Mark Zuckerberg is seen on the video screen at Times Square, New York. (Emmanuel Dunand/AFP/GettyImages…)
NEW YORK – The big pop in Facebook Inc. shares never came.
Buyers did not rush into the market to snap up shares of the social networker. And the big Wall Street banks that brought Facebook public scrambled to prevent the stock from collapsing into declines.
The underwriters averted a potential debacle by scooping up shares of the company during the Nasdaq debut. This propped up the stock, keeping it above the $38 offering price through most of the day.
“When a deal gets priced and breaks price on the first day, that’s definitely a major embarrassment," said trader Andrew Frankel, co-president of Stuart Frankel & Co. "But it didn’t do that here – at least for the time being.”
The practice is pretty standard during IPOs, especially high-profile ones like Facebook. The big banks buy into a wave of selling as a way to prevent their customers from suffering big losses.
The syndicate of underwriters led by Morgan Stanley helped prop up shares after the Nasdaq Stock Market experienced technical problems processing trades. A number of brokerages reportedly said they were having problems trying to trade the stock.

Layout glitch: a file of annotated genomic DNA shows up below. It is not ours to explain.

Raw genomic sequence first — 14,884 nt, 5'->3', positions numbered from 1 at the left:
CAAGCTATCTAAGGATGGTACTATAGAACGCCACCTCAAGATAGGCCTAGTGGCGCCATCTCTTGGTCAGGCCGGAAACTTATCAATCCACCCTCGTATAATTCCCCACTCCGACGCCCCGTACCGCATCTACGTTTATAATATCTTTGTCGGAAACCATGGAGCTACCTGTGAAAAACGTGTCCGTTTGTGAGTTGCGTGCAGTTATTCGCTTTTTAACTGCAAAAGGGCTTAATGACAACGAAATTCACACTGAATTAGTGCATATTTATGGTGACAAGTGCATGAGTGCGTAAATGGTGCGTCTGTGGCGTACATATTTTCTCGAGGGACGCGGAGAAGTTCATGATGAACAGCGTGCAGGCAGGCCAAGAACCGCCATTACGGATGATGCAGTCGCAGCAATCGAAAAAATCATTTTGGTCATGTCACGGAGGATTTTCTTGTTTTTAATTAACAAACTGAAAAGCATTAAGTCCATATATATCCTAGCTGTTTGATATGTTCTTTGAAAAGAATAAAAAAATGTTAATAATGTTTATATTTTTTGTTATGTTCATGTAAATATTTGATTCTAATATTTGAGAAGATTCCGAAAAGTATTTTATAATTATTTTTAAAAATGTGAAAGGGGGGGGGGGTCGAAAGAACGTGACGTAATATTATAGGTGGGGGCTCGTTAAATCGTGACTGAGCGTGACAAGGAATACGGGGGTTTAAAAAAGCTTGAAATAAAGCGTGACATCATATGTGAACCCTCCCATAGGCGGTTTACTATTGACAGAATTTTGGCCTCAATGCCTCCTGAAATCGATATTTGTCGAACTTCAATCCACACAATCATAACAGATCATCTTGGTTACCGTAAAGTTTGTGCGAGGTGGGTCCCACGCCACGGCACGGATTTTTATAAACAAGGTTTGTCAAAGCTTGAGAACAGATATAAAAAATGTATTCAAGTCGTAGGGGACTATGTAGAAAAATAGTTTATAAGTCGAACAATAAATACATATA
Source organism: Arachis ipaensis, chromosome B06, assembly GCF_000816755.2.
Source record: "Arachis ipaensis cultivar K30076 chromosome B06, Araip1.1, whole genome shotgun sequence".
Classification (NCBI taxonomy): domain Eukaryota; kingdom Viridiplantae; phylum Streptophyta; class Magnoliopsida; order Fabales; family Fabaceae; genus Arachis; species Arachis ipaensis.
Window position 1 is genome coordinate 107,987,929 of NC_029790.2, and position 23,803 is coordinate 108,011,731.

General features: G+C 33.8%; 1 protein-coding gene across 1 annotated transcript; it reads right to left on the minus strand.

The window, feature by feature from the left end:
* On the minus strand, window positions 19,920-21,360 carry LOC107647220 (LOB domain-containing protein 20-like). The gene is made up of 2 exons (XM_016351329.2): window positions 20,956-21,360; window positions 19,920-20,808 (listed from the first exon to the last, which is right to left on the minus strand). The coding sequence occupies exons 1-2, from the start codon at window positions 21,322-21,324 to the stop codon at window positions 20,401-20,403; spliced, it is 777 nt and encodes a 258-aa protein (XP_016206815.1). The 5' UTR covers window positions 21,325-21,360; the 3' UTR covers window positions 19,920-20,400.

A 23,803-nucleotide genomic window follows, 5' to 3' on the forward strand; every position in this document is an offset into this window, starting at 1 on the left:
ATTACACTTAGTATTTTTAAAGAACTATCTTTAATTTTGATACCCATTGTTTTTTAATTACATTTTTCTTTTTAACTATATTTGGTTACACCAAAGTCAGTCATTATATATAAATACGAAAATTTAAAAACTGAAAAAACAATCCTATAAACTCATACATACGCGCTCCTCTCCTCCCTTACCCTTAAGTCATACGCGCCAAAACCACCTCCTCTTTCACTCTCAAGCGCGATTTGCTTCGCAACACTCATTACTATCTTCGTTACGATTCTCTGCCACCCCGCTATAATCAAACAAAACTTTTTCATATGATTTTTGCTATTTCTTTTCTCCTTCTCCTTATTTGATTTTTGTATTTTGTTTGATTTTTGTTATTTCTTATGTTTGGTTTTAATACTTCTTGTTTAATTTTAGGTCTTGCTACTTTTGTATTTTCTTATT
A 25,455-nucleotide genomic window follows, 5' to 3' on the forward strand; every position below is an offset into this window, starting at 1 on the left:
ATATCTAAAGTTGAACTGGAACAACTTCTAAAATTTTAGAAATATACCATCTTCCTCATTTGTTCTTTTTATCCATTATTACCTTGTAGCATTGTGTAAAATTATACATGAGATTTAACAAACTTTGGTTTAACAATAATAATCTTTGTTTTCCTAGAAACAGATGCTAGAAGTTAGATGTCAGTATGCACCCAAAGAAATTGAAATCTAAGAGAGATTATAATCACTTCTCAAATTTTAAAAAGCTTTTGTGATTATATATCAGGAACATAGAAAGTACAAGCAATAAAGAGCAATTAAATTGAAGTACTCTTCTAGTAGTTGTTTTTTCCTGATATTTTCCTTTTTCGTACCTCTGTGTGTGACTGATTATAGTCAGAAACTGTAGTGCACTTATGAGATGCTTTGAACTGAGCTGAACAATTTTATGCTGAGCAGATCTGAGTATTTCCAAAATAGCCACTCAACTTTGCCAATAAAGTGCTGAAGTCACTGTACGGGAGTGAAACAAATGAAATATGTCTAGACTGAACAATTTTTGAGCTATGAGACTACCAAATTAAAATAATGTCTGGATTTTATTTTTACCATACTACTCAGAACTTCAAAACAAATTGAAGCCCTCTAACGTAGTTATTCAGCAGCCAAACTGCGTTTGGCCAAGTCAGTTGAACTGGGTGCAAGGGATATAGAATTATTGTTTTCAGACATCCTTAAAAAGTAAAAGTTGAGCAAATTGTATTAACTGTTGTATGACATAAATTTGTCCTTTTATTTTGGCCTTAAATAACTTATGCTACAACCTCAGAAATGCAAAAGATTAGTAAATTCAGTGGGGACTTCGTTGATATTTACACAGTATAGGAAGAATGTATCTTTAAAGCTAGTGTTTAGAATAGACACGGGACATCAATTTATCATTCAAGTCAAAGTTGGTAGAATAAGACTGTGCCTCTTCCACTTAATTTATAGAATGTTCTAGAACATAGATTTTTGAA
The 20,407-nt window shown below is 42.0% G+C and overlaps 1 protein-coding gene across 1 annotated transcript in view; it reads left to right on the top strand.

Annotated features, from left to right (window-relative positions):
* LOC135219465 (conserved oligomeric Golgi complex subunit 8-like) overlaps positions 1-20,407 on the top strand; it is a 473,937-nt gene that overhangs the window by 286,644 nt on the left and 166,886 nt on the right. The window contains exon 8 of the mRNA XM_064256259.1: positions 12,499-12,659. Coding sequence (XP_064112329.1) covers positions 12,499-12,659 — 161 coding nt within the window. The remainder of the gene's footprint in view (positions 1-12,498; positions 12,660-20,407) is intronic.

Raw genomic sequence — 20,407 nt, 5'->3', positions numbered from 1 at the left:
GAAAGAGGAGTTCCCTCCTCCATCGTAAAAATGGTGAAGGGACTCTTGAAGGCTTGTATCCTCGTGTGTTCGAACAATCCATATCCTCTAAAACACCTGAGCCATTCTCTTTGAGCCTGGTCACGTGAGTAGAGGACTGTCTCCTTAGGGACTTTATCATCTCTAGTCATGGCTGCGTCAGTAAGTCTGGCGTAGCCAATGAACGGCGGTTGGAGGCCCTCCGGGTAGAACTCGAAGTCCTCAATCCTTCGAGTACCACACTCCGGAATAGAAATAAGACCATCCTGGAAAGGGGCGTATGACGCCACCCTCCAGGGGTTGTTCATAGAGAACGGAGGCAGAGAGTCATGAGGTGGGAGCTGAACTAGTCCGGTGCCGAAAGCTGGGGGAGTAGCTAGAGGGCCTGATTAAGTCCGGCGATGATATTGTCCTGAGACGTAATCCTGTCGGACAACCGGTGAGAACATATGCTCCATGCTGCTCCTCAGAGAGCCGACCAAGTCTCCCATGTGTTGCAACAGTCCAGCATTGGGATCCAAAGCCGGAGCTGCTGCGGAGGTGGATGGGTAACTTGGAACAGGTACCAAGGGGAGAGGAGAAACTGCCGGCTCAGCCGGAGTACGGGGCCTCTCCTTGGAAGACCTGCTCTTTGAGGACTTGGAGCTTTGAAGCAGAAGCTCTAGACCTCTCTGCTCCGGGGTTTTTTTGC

“There are currently industrywide delays in reporting trade executions,” Michael Cianfrocca, a spokesman for brokerage Charles Scwhab, told Bloomberg News. “These issues do not appear to be unique to Schwab.”
The problems could threaten the Nasdaq’s reputation as the premier platform to list big blue-chip technology companies. The exchange won a hard-fought battle against the New York Stock Exchange for a chance to list Facebook.
Spokesmen for the Nasdaq did not return several telephone calls and emails seeking comment.
Many traders, Frankel said, "backed away from trading Facebook because Nasdaq had such system issues.”
The stock bolted at the open to $42.05, but then quickly withered in the first hour of trading. It touched $38 several times, but eked out a small rebound and leveled off at about $40.
Barry Ritholtz, head of Fusion IQ, an investment research firm, added: "It pretty much started straight down to $38, where as normally happens, the underwriters defended it."
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